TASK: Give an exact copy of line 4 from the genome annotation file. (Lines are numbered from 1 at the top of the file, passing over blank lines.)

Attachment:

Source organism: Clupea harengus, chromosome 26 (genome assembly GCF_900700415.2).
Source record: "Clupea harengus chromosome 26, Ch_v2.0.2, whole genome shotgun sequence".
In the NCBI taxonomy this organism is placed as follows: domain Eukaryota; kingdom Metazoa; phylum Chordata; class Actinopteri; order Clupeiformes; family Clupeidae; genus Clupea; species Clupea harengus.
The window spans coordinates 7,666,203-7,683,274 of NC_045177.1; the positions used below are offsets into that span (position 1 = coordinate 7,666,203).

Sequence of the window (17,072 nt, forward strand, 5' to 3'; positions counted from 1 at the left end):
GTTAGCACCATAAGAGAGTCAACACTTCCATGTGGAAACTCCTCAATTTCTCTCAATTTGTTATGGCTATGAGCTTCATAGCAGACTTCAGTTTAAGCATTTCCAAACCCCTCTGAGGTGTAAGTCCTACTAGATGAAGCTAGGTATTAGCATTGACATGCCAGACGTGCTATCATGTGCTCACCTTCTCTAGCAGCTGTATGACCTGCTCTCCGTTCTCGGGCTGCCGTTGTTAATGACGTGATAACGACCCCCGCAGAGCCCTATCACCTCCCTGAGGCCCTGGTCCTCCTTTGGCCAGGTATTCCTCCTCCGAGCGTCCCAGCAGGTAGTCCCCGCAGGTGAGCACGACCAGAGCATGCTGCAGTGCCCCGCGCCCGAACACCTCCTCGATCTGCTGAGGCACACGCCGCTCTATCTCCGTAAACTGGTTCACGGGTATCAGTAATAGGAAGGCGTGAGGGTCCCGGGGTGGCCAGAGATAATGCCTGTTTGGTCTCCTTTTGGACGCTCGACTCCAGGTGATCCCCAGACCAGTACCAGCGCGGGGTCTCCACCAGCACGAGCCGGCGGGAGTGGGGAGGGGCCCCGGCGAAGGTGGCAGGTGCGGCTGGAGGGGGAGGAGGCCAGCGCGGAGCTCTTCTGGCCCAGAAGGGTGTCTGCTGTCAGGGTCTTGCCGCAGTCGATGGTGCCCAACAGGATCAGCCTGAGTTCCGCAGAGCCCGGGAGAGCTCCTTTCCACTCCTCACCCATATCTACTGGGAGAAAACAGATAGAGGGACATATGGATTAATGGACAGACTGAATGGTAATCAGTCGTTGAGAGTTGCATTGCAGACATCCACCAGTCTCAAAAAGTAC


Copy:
The window spans coordinates 7,666,203-7,683,274 of NC_045177.1; the positions used below are offsets into that span (position 1 = coordinate 7,666,203).